Urban growth in north Texas often takes its toll on native tree species as they are cut down to make room for residential sprawl. Many native tree varieties are replaced by landscape trees from other regions. Landscaping using trees native to the area is becoming more popular and is being encouraged.
Native tree species can be purchased from local nurseries and offer the ability to thrive in north Texas soil and weather conditions, which makes them ideal yard choices for ease of maintenance.
The hackberry tree (Celtis occidentalis) is found throughout the northern panhandle of Texas. The tree produces elm like foliage that is pleasing to the eye. It is an ideal medium to large size shade tree that grows approximately 30 feet in height in Texas. In other areas of the United States the trees have been known to top a 100 feet in height. The tree prefers to be grown in full sun locations. It is exceptionally drought tolerant and will thrive on minimal water once established.
In the summer and fall the tree produces small black berries. The berries are edible and considered to be sweet according to the Virginia Tech Department of Forest Resources and Environmental Conservation.
The swamp privet tree (Forestiera acuminata) can be found in northeastern Texas along riverbeds and in swampy locations where it thrives. The tree is either male or female. Both sexes produce yellow flowers in the spring but only the female tree produces purple colored drupe. Waterfowl adore the fruit. The tree can be a wonderful addition to water-logged areas where other trees fail to flourish. It is commonly planted along creeks or ponds.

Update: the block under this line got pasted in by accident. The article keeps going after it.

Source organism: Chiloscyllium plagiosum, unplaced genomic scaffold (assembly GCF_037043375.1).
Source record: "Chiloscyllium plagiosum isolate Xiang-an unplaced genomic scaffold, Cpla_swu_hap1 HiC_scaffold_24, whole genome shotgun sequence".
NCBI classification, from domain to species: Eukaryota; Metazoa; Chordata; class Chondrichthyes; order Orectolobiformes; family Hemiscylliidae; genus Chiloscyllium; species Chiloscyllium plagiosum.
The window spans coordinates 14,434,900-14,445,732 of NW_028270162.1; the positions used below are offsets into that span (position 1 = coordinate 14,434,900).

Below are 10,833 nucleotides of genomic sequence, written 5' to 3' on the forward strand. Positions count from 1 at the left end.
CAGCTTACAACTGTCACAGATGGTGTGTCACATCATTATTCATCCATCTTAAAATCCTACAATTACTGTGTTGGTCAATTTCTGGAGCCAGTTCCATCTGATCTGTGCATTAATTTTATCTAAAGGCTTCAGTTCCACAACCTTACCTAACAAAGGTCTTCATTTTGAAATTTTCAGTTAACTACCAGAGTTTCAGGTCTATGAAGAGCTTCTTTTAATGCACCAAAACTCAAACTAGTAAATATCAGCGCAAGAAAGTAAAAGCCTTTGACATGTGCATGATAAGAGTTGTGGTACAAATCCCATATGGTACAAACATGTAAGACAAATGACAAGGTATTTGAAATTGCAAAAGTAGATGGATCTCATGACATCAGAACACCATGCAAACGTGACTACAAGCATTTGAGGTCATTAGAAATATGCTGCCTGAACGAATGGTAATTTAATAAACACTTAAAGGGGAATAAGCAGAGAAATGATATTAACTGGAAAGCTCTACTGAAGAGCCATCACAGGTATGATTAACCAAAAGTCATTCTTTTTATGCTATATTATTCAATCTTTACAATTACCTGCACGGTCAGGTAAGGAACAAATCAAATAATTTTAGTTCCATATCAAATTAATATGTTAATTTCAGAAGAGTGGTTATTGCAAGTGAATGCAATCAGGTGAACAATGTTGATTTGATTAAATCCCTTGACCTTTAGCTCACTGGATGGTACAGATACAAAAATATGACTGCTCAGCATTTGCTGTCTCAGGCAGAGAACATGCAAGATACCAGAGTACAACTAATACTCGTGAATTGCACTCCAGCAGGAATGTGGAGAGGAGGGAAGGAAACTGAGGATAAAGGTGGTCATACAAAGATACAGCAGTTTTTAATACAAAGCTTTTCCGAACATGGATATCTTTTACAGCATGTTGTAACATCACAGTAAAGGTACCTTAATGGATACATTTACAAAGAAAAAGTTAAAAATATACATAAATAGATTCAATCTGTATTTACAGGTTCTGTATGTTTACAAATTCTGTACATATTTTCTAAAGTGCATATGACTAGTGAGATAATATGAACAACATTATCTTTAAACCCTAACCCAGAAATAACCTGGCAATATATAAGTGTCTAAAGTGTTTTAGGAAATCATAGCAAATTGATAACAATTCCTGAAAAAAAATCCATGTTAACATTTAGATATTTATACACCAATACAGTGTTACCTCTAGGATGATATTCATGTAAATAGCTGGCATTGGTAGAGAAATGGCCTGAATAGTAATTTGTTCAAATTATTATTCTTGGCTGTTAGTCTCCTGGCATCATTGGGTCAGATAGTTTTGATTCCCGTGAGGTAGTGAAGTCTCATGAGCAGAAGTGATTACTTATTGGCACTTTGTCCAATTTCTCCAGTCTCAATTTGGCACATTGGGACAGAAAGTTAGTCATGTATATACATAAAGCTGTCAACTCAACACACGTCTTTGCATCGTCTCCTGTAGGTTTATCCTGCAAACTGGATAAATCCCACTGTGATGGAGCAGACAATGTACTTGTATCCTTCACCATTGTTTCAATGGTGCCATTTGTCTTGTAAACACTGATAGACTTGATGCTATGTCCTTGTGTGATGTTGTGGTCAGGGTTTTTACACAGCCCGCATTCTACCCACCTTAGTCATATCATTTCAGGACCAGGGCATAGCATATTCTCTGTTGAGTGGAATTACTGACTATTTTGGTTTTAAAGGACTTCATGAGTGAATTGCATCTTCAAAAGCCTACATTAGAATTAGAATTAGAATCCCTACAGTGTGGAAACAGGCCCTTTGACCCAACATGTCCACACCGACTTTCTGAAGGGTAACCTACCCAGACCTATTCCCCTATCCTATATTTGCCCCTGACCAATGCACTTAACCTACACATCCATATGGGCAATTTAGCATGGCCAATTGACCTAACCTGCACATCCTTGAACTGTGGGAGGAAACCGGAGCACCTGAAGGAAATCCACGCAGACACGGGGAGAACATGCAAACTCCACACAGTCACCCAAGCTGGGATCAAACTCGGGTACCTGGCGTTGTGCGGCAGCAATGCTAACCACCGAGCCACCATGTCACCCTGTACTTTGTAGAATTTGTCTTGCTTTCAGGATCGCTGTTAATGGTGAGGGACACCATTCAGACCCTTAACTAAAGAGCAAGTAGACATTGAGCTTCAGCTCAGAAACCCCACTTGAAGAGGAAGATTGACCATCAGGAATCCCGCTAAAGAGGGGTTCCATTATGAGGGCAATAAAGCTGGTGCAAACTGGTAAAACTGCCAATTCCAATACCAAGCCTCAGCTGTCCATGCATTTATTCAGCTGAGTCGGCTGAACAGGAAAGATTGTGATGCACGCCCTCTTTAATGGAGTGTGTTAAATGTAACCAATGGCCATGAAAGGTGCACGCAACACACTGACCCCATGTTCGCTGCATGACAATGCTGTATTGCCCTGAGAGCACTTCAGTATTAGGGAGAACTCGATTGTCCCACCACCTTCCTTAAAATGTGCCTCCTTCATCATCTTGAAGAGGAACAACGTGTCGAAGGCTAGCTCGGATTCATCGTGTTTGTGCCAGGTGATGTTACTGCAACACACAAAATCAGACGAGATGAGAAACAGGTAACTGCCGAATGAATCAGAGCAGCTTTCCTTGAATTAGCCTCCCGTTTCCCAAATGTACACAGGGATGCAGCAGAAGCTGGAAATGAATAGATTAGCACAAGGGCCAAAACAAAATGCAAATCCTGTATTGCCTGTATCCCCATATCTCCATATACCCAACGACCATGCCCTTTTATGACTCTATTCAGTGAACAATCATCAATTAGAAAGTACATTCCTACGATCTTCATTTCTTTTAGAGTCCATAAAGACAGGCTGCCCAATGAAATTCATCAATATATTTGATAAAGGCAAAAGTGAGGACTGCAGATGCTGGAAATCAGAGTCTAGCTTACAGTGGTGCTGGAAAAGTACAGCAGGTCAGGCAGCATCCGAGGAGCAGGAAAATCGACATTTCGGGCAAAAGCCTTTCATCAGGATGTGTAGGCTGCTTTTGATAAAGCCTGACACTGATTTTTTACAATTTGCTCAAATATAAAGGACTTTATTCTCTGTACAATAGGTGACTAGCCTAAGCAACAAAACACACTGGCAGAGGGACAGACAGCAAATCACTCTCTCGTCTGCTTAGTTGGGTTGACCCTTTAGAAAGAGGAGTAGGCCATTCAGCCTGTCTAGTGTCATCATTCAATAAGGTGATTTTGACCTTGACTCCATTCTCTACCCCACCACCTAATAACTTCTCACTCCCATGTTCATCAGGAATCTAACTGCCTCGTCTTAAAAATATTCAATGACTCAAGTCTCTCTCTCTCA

The tree can attain 20 feet in height and often resembles a large shrub in appearance. It prefers to be grown in full to partial sun.
Soap Tree Yucca
The soap tree yucca (Yucca elata) can easily live 250 to 300 years in barren regions of north Texas. It requires very little water to thrive. Once established, the tree is difficult to ever transplant because of the long taproot. It is an evergreen that can easily attain a height of 30 feet.
In the spring and summer the tree produces large spikes of white to cream flowers. The soap tree yucca derived its name from the production of soap from its root system and trunk. The tree can easily withstand temperatures in the triple digits with no ill effect. It prefers to be planted in full sun but its exceptionally adaptable to various soil situations.
The Texas ash tree (Fraxinus texensis) is a small tree that only grows to 30 to 45 feet with a large green foliage canopy. It is widely grown throughout Texas and a favorite landscape tree. It prefers areas to grow in the northern region of the state because of the milder humidity. Texas ash can withstand drought condtions once established. The tree does best in partial shade. Each fall the tree sports lovely fall colors. Borers can often plague young trees.